If you have noticed damp in your own property and would like a Chartered Building Surveyor to complete a damp survey, one of our expert surveyors at Harrison Clarke will be happy to discuss your requirements over the phone, before sending you a fee proposal so that you are fully aware of the costs of a damp survey before agreeing to go ahead.

It depends on their availability, but one of our surveyors will usually be able to carry out a damp survey for you within a week or two of you getting in touch with us.

Questions about Heating

What do you look for when inspecting the heating system?

A building needs to be warm, as well as wind and weathertight. For this reason, inspecting the heating system is an important part of a residential survey.

Your building surveyor will not have the necessary expertise to service and safety test heating appliances, but there are things that they can, and do, look out for.

The surveyor will establish how the property is heated. This could be through a system boiler, combination boiler, or through other means like panel heaters, storage heaters or solid fuel burners.

They will look for signs that the heating system has been adequately maintained and looked after, and for any indications that part or all of the heating system will need replacing in the near future.

Our surveyors will seek to establish whether the boiler has been subjected to a suitable servicing and safety testing regime. Typically, boilers serviced annually can expect a longer lifespan, with fewer problems, than those which have not been regularly serviced.

We will identify the type of boiler and its suitability for the property under normal use. For example, combination boilers might not be appropriate in a house with several mixer showers, as they might struggle to generate sufficient hot water.

We will consider the age and visible appearance of the main heating appliances, and also the other components such as heating pipework and radiators.

As energy costs are ever increasing, in Level 3 surveys we will also give advice on the energy efficiency of a heating system, and will make recommendations for improving controls if it is appropriate.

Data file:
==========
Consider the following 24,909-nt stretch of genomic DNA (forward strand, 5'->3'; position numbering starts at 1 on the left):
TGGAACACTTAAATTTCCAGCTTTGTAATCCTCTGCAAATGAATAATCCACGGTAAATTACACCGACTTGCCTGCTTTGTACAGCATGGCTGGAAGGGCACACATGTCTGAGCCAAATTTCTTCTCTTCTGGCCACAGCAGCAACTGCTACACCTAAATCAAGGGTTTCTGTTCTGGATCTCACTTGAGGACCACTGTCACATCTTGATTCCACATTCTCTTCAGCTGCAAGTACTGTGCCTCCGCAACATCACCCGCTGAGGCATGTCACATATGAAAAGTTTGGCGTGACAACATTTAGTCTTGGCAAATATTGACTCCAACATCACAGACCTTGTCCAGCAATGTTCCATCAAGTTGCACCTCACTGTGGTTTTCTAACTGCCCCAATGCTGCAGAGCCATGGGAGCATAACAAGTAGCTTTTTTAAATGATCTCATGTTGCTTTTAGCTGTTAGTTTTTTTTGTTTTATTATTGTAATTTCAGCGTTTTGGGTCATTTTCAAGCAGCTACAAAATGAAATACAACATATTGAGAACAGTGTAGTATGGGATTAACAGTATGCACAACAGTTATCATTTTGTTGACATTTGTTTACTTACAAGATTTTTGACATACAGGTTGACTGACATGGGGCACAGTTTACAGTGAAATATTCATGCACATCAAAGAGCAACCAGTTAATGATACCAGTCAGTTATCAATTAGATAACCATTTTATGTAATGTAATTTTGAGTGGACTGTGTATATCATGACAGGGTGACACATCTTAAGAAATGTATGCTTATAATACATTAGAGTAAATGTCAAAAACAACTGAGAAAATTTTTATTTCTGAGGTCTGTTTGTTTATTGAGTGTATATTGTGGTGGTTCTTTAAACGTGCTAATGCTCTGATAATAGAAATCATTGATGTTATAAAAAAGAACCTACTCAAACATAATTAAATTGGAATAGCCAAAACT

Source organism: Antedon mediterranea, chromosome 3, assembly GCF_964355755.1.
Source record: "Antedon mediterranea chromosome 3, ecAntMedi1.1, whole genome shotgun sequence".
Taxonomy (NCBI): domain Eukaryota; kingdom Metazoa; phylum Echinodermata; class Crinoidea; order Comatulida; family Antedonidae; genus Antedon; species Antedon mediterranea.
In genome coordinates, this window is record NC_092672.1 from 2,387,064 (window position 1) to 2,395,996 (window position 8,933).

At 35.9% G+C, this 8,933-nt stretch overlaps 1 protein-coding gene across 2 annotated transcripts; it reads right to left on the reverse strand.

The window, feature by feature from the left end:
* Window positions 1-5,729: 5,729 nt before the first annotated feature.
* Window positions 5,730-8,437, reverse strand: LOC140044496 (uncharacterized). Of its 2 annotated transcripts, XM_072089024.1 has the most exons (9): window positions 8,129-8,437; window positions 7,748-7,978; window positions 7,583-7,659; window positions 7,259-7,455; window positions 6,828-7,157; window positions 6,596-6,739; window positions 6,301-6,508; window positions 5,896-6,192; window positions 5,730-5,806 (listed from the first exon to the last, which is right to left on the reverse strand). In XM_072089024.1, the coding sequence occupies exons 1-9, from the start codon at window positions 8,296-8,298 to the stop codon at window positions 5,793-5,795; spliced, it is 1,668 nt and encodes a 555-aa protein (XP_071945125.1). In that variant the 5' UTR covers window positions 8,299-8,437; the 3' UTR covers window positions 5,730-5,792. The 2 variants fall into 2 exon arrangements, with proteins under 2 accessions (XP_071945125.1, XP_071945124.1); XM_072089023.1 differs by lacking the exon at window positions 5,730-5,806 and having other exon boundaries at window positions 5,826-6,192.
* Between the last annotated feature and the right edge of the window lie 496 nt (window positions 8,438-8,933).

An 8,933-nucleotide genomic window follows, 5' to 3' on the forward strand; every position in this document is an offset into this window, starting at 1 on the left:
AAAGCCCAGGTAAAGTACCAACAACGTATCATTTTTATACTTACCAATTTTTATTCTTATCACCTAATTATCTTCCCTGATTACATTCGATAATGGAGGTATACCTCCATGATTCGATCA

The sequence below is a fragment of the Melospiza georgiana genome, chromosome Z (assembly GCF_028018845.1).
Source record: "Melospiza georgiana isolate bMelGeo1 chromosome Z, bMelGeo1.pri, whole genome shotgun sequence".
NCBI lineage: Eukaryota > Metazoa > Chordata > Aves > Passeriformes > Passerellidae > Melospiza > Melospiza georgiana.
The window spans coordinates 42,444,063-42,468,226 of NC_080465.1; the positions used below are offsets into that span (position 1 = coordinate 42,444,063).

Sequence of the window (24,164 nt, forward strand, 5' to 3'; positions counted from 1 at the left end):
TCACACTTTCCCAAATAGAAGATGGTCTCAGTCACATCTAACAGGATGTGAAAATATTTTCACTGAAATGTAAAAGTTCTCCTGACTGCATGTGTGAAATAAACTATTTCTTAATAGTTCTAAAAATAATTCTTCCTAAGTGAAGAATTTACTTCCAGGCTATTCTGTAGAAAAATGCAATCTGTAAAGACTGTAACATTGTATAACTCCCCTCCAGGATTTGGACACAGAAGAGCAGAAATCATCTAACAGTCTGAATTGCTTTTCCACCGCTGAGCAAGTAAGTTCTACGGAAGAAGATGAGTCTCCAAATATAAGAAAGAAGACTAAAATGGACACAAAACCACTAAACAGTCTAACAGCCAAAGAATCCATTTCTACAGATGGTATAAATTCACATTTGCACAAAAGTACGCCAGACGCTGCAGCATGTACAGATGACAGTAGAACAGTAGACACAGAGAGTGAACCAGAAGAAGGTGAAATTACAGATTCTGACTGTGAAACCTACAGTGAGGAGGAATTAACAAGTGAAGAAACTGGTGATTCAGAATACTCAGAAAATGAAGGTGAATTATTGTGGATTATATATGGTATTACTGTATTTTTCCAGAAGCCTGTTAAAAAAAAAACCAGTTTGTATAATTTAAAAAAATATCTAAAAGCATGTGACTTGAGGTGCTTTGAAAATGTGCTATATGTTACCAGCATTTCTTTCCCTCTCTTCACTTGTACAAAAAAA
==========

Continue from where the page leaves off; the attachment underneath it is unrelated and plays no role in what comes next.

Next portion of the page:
Where it looks like the boiler or other parts of a heating system might be nearing the end of their service life, we will state this in our report and, in a Level 3 report, we will also provide a cost estimate for the works entailed.


What can a surveyor tell me that a heating engineer cannot?

The majority of home buyers do not commission a heating engineer’s assessment of the heating system, and so it is down to the surveyor to complete this aspect of the inspection as part of your home survey. 

An experienced heating engineer could probably provide more detailed information on the heating system than a surveyor, but they cannot do so if they are not asked to inspect it!

Instead, your surveyor will be able to reassure you with a review of the overall condition of the heating system.


Should I still buy the property if problems are found with the heating system?

As they are mechanical installations, rather than part of the structure of the building, heating systems have a short service life in comparison with, say, the walls or the roof of a building. For this reason, it is more common for us to recommend the replacement of heating components than other building elements.

Whether or not you still buy the property is for you to decide. However, we can assist your purchase decision by working with you to ensure you fully understand the commitment you are taking on, and giving you as much information and advice as possible. This is all part of our service and comes at no extra charge.


This all sounds really useful, how can I arrange a survey?

The best thing to do is contact our team of experienced surveyors, who can explain your pre-purchase residential survey options.

Remember, our survey report cost covers all the advice and information you may need, after you have received our report and throughout the rest of your purchasing process. If you are using another Chartered Surveyor, make sure you are clear about the service they offer you, as many of our competitors charge extra to support you after they have provided their report.

If you have a specific issue, like those we have described here, in a property you already own, we would be happy to help you and make sure that your home is safe to live in.

You can call our friendly, expert and highly qualified surveyors on 023 8155 0051, or email us at We would be delighted to answer any questions you may have.

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Discover something you would like to know more about?

Faye Williams, party wall and building surveyor at Harrison Clarke chartered surveyors.

About the author

Faye Williams,
BSc (Hons) MFPWS Senior

Surveyor & Winner of Young Property Person of the Year 2023

Faye joined Harrison Clarke in 2018. Faye found an interest in Party Wall surveying, and became a Member of the Faculty of Party Wall Surveyors in 2022.

Since then, Faye has set out a revolutionary approach to party wall instructions, by focusing on people and relationships, backed up by expert knowledge. Faye’s approach has saved building owners £1,000s in unnecessary party wall fees.